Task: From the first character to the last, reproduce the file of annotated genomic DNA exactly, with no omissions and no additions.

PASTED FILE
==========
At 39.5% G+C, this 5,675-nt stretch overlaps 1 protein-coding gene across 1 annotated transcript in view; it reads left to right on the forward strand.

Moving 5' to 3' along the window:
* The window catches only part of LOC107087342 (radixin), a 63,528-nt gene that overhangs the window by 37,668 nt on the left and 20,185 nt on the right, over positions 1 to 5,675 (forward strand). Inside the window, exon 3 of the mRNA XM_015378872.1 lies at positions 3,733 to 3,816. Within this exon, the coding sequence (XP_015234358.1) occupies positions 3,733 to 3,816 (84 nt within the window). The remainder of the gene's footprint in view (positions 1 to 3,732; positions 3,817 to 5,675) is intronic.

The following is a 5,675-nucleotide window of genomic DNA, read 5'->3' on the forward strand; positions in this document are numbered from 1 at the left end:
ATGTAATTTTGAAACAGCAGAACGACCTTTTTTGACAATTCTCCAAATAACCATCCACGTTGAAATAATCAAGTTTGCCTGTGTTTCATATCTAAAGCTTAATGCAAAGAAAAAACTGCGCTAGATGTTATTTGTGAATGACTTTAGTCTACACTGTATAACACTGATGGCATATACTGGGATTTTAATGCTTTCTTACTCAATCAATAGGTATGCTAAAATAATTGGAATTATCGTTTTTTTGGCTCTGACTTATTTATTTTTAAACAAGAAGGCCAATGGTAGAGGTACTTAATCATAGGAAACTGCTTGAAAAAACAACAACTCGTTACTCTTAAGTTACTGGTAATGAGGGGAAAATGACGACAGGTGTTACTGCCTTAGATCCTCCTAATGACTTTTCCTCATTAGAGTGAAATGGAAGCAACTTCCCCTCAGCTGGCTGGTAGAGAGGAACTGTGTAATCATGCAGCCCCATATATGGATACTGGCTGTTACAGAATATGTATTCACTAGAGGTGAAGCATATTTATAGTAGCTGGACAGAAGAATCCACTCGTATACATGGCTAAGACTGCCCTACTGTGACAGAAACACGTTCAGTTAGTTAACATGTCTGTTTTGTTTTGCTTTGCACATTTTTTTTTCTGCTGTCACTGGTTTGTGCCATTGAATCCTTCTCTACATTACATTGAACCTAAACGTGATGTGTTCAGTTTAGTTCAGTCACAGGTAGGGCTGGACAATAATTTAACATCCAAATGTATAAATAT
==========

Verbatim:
At 39.5% G+C, this 5,675-nt stretch overlaps 1 protein-coding gene across 1 annotated transcript in view; it reads left to right on the forward strand.

Moving 5' to 3' along the window:
* The window catches only part of LOC107087342 (radixin), a 63,528-nt gene that overhangs the window by 37,668 nt on the left and 20,185 nt on the right, over positions 1 to 5,675 (forward strand). Inside the window, exon 3 of the mRNA XM_015378872.1 lies at positions 3,733 to 3,816. Within this exon, the coding sequence (XP_015234358.1) occupies positions 3,733 to 3,816 (84 nt within the window). The remainder of the gene's footprint in view (positions 1 to 3,732; positions 3,817 to 5,675) is intronic.

The following is a 5,675-nucleotide window of genomic DNA, read 5'->3' on the forward strand; positions in this document are numbered from 1 at the left end:
ATGTAATTTTGAAACAGCAGAACGACCTTTTTTGACAATTCTCCAAATAACCATCCACGTTGAAATAATCAAGTTTGCCTGTGTTTCATATCTAAAGCTTAATGCAAAGAAAAAACTGCGCTAGATGTTATTTGTGAATGACTTTAGTCTACACTGTATAACACTGATGGCATATACTGGGATTTTAATGCTTTCTTACTCAATCAATAGGTATGCTAAAATAATTGGAATTATCGTTTTTTTGGCTCTGACTTATTTATTTTTAAACAAGAAGGCCAATGGTAGAGGTACTTAATCATAGGAAACTGCTTGAAAAAACAACAACTCGTTACTCTTAAGTTACTGGTAATGAGGGGAAAATGACGACAGGTGTTACTGCCTTAGATCCTCCTAATGACTTTTCCTCATTAGAGTGAAATGGAAGCAACTTCCCCTCAGCTGGCTGGTAGAGAGGAACTGTGTAATCATGCAGCCCCATATATGGATACTGGCTGTTACAGAATATGTATTCACTAGAGGTGAAGCATATTTATAGTAGCTGGACAGAAGAATCCACTCGTATACATGGCTAAGACTGCCCTACTGTGACAGAAACACGTTCAGTTAGTTAACATGTCTGTTTTGTTTTGCTTTGCACATTTTTTTTTCTGCTGTCACTGGTTTGTGCCATTGAATCCTTCTCTACATTACATTGAACCTAAACGTGATGTGTTCAGTTTAGTTCAGTCACAGGTAGGGCTGGACAATAATTTAACATCCAAATGTATAAATAT